To set the hash table size, just type a value (given in megabytes of RAM ) in the box provided. The program will provide a "maximum" hash table size based on your computer's total RAM, the system resources currently being used, and any hash table size limits programmed into the engine.

It's crucial to set the hash tables to the proper value (which is frequently not the suggested "maximum"). Bigger is not always better; in fact, it can be downright harmful to an engine's performance. So how do you know what size to make the hash tables?

There's a mathematical formula you can use to determine hash table size. (I can hear you already: "Awwww, man...math! I hate math!" I know -- I do, too. But bear with me; this is actually pretty simple. You can do this with a third-grade math education and a pocket calculator. Trust me on this -- I'm The Original Doofus when it comes to numbers, but even I can do this). First we'll look at the formula, and then we'll explain it in everyday English:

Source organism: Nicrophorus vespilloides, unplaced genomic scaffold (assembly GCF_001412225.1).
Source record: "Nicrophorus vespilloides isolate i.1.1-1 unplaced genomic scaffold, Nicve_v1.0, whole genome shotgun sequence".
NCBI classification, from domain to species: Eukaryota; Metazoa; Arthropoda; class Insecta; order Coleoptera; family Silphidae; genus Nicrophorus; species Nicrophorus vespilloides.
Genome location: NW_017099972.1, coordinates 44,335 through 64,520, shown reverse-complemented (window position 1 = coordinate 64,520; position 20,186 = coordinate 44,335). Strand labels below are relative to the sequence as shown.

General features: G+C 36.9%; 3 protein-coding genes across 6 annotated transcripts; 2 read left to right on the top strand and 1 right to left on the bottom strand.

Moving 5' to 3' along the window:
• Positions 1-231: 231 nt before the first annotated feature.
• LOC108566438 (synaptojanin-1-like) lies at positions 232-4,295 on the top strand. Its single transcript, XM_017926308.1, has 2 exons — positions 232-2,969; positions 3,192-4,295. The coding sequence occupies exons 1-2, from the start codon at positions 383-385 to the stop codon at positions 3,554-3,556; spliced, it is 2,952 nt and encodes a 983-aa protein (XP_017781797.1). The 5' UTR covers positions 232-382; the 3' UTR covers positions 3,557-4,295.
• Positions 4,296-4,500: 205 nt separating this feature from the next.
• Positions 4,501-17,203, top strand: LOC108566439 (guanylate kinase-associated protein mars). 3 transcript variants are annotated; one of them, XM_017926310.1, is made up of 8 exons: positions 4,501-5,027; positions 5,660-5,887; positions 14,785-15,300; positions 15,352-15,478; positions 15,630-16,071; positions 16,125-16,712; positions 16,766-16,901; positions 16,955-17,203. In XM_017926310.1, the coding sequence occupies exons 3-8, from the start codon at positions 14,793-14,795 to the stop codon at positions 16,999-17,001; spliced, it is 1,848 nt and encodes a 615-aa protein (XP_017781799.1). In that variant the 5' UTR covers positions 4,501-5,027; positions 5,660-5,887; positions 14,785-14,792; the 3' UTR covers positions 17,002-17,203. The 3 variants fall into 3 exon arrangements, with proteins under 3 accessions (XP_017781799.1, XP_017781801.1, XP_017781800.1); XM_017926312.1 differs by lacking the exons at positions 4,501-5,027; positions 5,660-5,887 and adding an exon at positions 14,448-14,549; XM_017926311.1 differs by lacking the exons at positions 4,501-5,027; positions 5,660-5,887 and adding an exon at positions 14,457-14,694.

HT[KB] = 2.0 * PFreq[MHz] * t[s]

If you were to recite this formula in English verbage, you'd read it like this:

Hash table size (in kilobytes) is equal to 2 times your processor speed (in megahurtz) times the average number of seconds the engine will analyze a move

It's really pretty sweet when you cut out all the algebraic nonsense.

Lets' see how this works in practical application. I have an 800 MHz processor. Two times 800 is 1600, so that's the number I'll plug into that part of the equation:

HT[KB] = 1600 * t[s]

Obviously, your processor may or may not run at the same clock speed, so just double your clock speed and slap that number into the formula. For example, if you have a 1.4 GHz processor (1400 MHz), you'd zap 2800 (2 times 1400) into the formula in the proper place.